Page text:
Renal Medicine

Renal medicine concerns the prevention, diagnosis and treatment of kidney diseases and includes the management of:

  • Chronic Kidney Disease (CKD) – moderate to severe CKD (stages 3-5) affects around 6% of the UK’s adult population, or roughly 2.6 million people.
  • Acute Kidney Disease (AKI) – it’s estimated that up to one in five patients admitted to hospital as an emergency are affected by AKI.
  • Renal Replacement Therapy (RRT) – around 56,200 patients (1,227 per million population) are currently receiving RRT in England, and the number has grown by 3% over the last year.

Over the past ten years there has been a steady annual increase in the number of patients receiving a transplant in the UK, from 2,694 in 2009/10 to 3,597 in 2018/2019. 

The GIRFT report’s 18 recommendations aim to improve equity of access to kidney transplantation, ensure faster transfer of patients with AKI and increasing rates of home therapy.

Dr William McKane

Former Clinical Lead for Renal Medicine and national report author

Dr Will McKane trained in medicine at Cambridge and St Bartholomew’s Hospital, London, qualifying in 1990. He undertook postgraduate renal training in St Mary’s Hospital, London and Lister Hospital, Stevenage. During his training he developed a subspecialty interest in transplant nephrology and was awarded a PhD by Imperial College, London in the field of xenotranplant immunobiology.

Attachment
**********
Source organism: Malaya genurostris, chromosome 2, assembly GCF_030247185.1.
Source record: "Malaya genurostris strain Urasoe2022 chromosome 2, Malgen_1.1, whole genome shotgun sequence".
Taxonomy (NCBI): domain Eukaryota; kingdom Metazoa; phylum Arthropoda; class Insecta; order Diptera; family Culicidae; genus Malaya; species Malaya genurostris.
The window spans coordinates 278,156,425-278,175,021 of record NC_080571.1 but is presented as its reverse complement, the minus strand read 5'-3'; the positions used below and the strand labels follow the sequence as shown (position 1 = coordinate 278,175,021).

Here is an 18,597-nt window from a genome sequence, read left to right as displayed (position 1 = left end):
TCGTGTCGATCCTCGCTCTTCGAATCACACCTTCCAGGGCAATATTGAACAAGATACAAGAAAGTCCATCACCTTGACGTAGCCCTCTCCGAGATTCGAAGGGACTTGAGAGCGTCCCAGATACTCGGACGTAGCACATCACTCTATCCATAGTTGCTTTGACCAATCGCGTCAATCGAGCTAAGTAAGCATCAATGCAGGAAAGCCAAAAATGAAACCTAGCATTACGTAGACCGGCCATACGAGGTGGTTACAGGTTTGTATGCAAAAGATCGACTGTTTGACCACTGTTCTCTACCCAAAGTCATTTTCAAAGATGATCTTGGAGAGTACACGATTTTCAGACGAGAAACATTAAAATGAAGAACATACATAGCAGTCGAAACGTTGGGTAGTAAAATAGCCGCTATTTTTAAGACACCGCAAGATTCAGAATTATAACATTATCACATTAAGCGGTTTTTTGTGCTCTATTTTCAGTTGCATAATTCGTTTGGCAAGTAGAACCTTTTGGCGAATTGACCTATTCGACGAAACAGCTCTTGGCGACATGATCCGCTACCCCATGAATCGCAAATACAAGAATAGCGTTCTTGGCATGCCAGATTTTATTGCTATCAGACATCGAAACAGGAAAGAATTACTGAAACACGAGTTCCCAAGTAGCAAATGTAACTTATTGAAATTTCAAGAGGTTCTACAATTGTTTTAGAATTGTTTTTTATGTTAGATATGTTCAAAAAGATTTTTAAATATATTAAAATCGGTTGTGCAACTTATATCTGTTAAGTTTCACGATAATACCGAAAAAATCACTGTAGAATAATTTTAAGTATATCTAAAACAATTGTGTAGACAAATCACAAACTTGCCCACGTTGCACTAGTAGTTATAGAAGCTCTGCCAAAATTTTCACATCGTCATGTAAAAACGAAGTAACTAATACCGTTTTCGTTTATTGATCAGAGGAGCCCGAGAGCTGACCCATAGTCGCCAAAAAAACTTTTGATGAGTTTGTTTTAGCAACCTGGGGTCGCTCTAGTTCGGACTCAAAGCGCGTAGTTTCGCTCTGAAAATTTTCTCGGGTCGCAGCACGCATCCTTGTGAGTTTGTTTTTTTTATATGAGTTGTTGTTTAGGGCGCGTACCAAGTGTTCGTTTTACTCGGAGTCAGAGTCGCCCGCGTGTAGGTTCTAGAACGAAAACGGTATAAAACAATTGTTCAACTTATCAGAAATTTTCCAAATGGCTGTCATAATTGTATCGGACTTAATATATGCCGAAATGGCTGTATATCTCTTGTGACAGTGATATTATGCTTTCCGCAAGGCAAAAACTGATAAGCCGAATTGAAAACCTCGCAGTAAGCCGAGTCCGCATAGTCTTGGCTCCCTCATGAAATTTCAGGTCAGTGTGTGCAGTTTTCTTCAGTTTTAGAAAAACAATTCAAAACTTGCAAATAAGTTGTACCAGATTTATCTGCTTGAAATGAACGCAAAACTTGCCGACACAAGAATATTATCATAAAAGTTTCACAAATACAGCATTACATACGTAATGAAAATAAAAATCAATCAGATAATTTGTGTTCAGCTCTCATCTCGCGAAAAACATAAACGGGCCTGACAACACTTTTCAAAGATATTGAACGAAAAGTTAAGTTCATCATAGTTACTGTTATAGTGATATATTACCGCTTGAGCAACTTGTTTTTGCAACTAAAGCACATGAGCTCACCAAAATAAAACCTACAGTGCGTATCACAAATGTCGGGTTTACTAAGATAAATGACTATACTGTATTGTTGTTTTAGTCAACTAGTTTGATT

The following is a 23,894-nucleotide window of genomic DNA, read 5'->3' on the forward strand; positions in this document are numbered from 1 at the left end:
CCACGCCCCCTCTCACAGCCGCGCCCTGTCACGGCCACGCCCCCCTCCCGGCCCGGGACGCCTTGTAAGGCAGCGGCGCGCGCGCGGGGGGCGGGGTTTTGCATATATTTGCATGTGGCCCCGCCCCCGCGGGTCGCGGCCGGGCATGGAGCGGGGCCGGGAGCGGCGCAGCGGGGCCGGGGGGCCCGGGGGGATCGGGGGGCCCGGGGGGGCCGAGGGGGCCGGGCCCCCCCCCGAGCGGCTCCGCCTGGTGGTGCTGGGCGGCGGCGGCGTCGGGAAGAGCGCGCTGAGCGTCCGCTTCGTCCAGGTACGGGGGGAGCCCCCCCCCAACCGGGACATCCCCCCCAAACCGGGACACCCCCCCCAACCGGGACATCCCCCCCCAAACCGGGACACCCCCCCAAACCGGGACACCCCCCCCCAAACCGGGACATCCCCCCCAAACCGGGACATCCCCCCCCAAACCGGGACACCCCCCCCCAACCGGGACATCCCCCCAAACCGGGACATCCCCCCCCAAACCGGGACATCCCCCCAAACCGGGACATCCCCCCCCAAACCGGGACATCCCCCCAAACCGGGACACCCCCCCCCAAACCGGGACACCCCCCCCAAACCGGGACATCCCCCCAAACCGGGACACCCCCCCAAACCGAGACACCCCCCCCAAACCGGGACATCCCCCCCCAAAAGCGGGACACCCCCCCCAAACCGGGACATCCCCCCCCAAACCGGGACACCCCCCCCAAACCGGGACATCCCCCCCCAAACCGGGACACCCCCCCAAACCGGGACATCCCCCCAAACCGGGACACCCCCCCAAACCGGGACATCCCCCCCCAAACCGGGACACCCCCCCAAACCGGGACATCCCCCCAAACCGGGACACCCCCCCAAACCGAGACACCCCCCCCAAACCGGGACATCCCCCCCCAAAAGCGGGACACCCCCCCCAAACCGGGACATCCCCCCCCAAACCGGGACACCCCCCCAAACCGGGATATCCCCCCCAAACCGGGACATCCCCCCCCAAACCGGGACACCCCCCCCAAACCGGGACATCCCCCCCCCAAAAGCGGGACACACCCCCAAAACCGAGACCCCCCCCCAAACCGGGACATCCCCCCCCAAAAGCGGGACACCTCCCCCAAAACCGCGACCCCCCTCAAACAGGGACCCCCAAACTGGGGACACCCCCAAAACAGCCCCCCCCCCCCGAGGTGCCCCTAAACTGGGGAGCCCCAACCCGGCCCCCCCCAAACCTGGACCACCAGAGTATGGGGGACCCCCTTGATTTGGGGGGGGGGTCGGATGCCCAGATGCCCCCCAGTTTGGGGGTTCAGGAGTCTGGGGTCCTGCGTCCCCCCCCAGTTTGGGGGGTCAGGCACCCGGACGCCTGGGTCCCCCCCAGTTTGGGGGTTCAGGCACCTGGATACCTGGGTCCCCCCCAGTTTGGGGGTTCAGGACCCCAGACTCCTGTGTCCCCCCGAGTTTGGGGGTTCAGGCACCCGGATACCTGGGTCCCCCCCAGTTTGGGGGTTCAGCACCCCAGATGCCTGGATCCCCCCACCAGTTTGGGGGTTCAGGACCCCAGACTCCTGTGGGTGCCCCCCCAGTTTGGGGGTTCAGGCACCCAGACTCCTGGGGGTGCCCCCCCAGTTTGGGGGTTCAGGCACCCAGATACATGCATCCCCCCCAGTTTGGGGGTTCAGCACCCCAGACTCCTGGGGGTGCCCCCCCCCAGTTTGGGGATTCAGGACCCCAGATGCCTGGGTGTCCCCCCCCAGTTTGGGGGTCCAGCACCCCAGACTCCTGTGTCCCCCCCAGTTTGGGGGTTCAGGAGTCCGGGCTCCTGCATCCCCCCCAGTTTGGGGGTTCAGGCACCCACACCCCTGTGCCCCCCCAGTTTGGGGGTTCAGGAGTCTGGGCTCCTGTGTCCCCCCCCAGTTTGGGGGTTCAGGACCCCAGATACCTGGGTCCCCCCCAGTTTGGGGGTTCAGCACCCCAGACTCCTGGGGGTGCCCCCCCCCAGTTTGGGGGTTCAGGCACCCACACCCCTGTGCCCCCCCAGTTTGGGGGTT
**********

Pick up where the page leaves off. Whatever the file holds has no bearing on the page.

In 2001 he was appointed as a consultant nephrologist at Sheffield Teaching Hospitals NHS Foundation Trust. He was clinical director of the renal and transplant service from 2007 to 2013, and led the transplant workstream of the Yorkshire and Humber Renal Strategy Group. He remains the clinical lead for transplantation in Sheffield.

He was a member of the British Transplantation Standards Committee 2015-17.

He has been a member of the NHS England Renal Clinical Reference Group since 2013 and is currently the data lead, with responsibility for renal and transplant dashboards. He also represents the CRG in the transplant tariff development process.

Dr McKane stepped down from his GIRFT role in March 2023.

More home dialysis and equitable access to kidney transplants recommended in GIRFT renal report

Ensuring more kidney patients have the opportunity for dialysis at home, and creating greater and equitable access to kidney transplantation, are among the key measures outlined in the national report for renal medicine from the Getting It Right First Time (GIRFT) programme.

One of the key areas for improvement focuses on kidney outpatient delivery; this involved reforming outpatient clinics to improve patients’ access, including to specialist services such as vasculitis clinics and renal obstetric clinics, and to reduce face-to-face consultations where suitable.

The GIRFT report also outlines a series of ten actions to help define and deliver target vascular access rates, where the success and quality of haemodialysis (HD) care depends on creating safe, effective and long-lasting vascular access for the patient.

Find out more about GIRFT’s data-led approach and best practice resources:

In September 2021, GIRFT published its national speciality report for Renal Medicine:

Click above to view the pdf report

Watch the video about the Renal Medicine report…

Click above to play the Renal Medicine national report video